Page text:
Submitting Your Photos to Online Forums

Submitting Your Photos to Online Forums

Every day photographers use Facebook and other photo sharing websites, such as Instagram, for sharing images with their clients and potential customers. This ability to share has made it much easier to get instant feedback from the images that are posted and for photographers to see what their client base is actually looking for.

Facebook has overwhelmingly provided photographers with a unique way of interacting with other photographers. Online photography forums and groups are plenty in the World Wide Web. Photographers can submit images to have them critiqued, they can have them considered for publications, and they can even win awards for their online submissions.

Submitting online forums

While some photographers may think that these forums and groups are a waste of time, there are others who will tell you that you are missing out on a lot of opportunities by not participating. The internet is always opening up new possibilities for people, especially in the world of photography.

Photographers and artists will typically create a Curriculum Vitae instead of a traditional resume. A Curriculum Vitae is basically a summary of your qualifications and will include any exhibits and publications that have showcased your work. There are many juried art and photography forums online. Winning awards can be the jump-start on your Curriculum Vitae for helping you to obtain grants, get into art exhibits, and get your work published. It will also give insights to any exhibit curator as to your creative process and what your specific vision for your art is.

Submitting online forums 2

There are many forums online you can submit to, such as Just Color & Art (JCA), Lemonade and Lenses, Cameraraw, View Bug, or Pixoto.

Once you submit to any of these forums, photographers of all other skill levels will see your work. When you post in the online forums you have to be prepared for the critiques (yes, even the dreaded unsolicited ones!). Those critiques (both asked for and those not asked for) give you a rare opportunity to get insights from other photographers, other eyes, and other artists. Don’t take any negative critiques personally. Remember, art is very subjective. But do read the comments and consider where they are coming from. Could you have increased your shutter speed? Would a higher or lower ISO made for a better shot? Obviously, you can’t go back and change those things, but they are food for thought for future images.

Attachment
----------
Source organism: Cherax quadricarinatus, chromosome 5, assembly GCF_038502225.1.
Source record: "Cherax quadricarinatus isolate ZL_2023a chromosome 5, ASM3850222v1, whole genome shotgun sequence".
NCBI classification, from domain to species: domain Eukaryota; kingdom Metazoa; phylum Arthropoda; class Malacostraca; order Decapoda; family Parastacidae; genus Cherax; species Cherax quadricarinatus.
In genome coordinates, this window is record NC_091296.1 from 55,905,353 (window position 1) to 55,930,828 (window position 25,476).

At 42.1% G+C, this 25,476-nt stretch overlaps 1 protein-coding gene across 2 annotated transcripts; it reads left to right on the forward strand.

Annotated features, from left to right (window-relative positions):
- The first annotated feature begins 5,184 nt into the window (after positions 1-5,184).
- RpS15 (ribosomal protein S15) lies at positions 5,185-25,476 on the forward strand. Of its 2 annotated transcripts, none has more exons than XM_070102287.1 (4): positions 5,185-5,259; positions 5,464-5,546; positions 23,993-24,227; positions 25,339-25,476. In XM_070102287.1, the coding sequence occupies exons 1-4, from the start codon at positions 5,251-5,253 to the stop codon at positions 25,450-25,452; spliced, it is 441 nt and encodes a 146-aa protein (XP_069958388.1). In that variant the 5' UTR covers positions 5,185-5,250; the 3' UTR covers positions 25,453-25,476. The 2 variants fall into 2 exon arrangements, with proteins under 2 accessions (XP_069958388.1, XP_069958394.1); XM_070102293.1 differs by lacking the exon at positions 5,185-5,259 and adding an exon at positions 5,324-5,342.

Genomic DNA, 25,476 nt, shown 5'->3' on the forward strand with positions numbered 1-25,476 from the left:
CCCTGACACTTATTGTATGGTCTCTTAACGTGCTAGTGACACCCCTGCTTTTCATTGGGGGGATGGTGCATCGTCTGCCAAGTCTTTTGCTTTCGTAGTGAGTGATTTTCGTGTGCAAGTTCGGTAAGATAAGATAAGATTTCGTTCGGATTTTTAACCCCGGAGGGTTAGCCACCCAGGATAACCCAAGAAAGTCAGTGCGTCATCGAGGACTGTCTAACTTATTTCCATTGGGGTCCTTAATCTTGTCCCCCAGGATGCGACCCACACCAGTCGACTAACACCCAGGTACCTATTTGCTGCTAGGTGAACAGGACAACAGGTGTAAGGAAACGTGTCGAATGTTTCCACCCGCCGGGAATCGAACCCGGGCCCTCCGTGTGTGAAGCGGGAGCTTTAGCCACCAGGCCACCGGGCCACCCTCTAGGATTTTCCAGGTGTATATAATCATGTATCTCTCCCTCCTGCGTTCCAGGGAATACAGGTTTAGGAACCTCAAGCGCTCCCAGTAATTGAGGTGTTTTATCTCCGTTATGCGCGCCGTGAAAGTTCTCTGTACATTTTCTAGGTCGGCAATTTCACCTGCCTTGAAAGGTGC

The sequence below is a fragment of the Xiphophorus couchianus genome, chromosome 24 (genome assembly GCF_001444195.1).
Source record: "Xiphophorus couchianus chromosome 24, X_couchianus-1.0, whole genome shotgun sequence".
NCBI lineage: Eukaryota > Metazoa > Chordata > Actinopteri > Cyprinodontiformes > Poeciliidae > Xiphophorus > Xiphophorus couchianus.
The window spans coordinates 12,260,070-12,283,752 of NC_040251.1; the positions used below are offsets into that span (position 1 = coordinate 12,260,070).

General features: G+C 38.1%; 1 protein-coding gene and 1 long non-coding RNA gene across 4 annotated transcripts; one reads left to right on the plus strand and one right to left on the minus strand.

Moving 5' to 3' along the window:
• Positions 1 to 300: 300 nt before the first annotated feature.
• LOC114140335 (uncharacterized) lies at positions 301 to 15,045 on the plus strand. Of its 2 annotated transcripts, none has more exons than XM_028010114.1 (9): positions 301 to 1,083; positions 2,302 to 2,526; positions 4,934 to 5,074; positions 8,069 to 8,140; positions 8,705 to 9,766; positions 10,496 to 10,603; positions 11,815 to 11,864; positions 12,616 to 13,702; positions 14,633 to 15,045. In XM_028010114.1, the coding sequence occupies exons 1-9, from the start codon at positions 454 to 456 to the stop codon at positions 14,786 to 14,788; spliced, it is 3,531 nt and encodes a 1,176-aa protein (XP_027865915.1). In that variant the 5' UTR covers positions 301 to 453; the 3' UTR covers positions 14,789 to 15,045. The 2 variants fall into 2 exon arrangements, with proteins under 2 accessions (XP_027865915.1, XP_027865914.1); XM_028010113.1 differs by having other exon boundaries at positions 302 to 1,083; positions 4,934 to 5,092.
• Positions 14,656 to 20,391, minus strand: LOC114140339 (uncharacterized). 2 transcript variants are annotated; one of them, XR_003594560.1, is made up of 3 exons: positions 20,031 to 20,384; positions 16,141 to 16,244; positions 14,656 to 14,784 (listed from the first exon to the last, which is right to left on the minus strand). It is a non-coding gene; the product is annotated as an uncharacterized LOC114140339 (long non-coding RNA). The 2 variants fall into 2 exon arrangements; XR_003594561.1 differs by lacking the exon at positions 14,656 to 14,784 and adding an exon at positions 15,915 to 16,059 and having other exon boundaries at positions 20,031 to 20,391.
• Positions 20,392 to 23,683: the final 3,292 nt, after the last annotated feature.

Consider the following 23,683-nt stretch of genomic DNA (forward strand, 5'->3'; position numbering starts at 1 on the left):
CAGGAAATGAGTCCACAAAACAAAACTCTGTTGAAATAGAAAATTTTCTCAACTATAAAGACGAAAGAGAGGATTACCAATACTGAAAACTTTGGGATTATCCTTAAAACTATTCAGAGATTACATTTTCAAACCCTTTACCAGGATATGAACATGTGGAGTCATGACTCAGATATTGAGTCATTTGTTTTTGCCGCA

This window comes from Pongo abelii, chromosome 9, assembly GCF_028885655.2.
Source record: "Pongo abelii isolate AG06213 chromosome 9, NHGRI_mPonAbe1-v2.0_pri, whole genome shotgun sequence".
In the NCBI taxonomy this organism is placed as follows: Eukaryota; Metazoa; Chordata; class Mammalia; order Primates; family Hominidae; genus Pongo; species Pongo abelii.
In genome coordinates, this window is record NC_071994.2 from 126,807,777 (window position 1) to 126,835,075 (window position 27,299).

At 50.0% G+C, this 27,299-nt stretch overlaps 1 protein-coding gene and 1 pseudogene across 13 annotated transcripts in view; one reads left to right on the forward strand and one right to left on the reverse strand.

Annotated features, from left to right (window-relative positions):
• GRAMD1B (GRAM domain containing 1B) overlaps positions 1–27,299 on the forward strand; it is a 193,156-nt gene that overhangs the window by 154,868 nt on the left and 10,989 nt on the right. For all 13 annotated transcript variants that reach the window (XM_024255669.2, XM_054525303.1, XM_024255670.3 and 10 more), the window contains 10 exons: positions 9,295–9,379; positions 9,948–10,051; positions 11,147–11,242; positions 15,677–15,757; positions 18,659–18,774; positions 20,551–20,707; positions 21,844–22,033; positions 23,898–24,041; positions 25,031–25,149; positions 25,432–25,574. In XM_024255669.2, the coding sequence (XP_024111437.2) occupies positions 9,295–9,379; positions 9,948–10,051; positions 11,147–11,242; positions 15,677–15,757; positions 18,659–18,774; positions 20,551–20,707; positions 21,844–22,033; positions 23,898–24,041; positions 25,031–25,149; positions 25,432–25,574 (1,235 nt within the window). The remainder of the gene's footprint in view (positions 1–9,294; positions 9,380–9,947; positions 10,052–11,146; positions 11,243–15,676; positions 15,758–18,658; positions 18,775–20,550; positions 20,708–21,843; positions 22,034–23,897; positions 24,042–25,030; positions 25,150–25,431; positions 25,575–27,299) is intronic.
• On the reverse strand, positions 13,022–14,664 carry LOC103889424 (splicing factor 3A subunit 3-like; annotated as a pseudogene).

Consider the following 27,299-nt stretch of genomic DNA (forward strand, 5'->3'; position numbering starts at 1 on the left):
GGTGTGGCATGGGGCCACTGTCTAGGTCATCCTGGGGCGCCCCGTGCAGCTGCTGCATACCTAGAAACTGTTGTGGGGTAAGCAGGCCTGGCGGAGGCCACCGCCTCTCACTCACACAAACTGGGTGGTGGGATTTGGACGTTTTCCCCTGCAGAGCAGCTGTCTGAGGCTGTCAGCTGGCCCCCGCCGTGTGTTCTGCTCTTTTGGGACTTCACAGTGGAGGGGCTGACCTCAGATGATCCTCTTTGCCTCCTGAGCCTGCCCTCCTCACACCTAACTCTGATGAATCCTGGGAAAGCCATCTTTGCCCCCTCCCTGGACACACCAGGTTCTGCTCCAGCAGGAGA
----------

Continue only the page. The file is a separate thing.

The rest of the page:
Some businesses have taken to Facebook and it’s availability of online forums to look for photographers who are local to them for product photography, real estate photography, and even headshots for their company. Keeping your work current and out there for people to see can lead you to new ways to make money as a photographer.

Online forums can also spark photographer friendships. Having a photographer friend who is not your local competition can be a wonderful asset. Photographers are generally willing to listen and help out when they can. Friendships between photographers can be helpful when you are learning something new, trying out new ideas, or even when you are feeling overwhelmed or frustrated. Having a like-minded person listen to you and bounce ideas around can really help you to re-focus your time, energy, and mind where it needs to be.

Another boost to submitting to online forums? Increased SEO (Search Engine Optimization) for your photography website or blog. When you post from your photography page you are creating a cross-link between the forum and your page. Using specific keywords and updating your blog posts and website with any awards, recognitions, or honors from online forums can also help increase your SEO. 

There are many benefits to utilizing online photography forums and you will have to decide whether or not it is right for your specific business model. They are a very unique way for photographers to interact and learn from one another. They provide an opportunity for learning, friendships, and in some cases, they can lead to employment opportunities. Utilizing online forums can also help you to get your work seen by potential publishers and grant committees.

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Lori Peterson is an award winning photographer based out of the St. Louis Metro Area. Her dynamic work ranges from creative portraits to very unique fine art photography. Lori's work can be seen at and also on her blog. You can follow her on Facebook.

Some Older Comments

  • Beatkat July 14, 2013 11:52 pm

    Great article, and I agree with posting on facebook, they retain all rights to photos posted, so think carefully about what you post, post only low res images, and watermark them....a simple watermark can be done with a free program like faststone (a great program that can manipulate .NEF (raw) images as well....)

  • Vicki July 10, 2013 03:01 pm

    Great article Lori! I know sites like these have helped me grow in my photography. It can be scary but knowing you are always trying to improve and grow is priceless. Thank you

  • shirish mulmuley July 6, 2013 07:58 pm

    which are the good forum exclusively for photo critique, where expert give their opinion and help to improve?

  • rd July 6, 2013 06:02 am

    Now - if I just had a facebook account.

  • Jeffrey A. Ray July 5, 2013 08:46 am